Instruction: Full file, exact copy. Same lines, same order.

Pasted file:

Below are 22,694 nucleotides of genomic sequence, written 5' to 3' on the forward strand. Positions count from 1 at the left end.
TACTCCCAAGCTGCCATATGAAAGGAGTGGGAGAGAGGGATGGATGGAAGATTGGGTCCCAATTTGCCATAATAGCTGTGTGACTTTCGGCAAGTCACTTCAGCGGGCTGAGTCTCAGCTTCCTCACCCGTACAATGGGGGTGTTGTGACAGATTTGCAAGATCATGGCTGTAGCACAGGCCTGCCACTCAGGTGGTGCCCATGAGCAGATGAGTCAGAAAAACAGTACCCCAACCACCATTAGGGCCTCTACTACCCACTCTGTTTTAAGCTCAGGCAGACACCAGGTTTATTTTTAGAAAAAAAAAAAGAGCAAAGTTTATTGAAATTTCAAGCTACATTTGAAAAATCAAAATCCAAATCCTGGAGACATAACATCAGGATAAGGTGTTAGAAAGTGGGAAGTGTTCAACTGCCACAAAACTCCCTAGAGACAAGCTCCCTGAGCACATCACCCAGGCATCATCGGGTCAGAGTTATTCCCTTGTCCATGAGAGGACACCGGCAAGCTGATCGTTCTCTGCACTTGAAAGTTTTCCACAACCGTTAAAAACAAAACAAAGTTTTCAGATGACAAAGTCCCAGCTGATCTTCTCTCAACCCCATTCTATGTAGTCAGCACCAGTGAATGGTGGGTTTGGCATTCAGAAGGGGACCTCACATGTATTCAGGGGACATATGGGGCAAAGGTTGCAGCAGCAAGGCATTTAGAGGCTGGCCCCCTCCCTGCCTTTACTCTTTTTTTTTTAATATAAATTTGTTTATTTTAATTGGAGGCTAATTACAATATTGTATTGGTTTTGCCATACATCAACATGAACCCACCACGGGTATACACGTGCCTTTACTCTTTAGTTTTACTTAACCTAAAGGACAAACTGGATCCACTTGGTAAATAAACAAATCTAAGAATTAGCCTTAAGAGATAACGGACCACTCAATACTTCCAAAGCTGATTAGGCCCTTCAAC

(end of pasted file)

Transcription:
Below are 22,694 nucleotides of genomic sequence, written 5' to 3' on the forward strand. Positions count from 1 at the left end.
TACTCCCAAGCTGCCATATGAAAGGAGTGGGAGAGAGGGATGGATGGAAGATTGGGTCCCAATTTGCCATAATAGCTGTGTGACTTTCGGCAAGTCACTTCAGCGGGCTGAGTCTCAGCTTCCTCACCCGTACAATGGGGGTGTTGTGACAGATTTGCAAGATCATGGCTGTAGCACAGGCCTGCCACTCAGGTGGTGCCCATGAGCAGATGAGTCAGAAAAACAGTACCCCAACCACCATTAGGGCCTCTACTACCCACTCTGTTTTAAGCTCAGGCAGACACCAGGTTTATTTTTAGAAAAAAAAAAAGAGCAAAGTTTATTGAAATTTCAAGCTACATTTGAAAAATCAAAATCCAAATCCTGGAGACATAACATCAGGATAAGGTGTTAGAAAGTGGGAAGTGTTCAACTGCCACAAAACTCCCTAGAGACAAGCTCCCTGAGCACATCACCCAGGCATCATCGGGTCAGAGTTATTCCCTTGTCCATGAGAGGACACCGGCAAGCTGATCGTTCTCTGCACTTGAAAGTTTTCCACAACCGTTAAAAACAAAACAAAGTTTTCAGATGACAAAGTCCCAGCTGATCTTCTCTCAACCCCATTCTATGTAGTCAGCACCAGTGAATGGTGGGTTTGGCATTCAGAAGGGGACCTCACATGTATTCAGGGGACATATGGGGCAAAGGTTGCAGCAGCAAGGCATTTAGAGGCTGGCCCCCTCCCTGCCTTTACTCTTTTTTTTTTAATATAAATTTGTTTATTTTAATTGGAGGCTAATTACAATATTGTATTGGTTTTGCCATACATCAACATGAACCCACCACGGGTATACACGTGCCTTTACTCTTTAGTTTTACTTAACCTAAAGGACAAACTGGATCCACTTGGTAAATAAACAAATCTAAGAATTAGCCTTAAGAGATAACGGACCACTCAATACTTCCAAAGCTGATTAGGCCCTTCAAC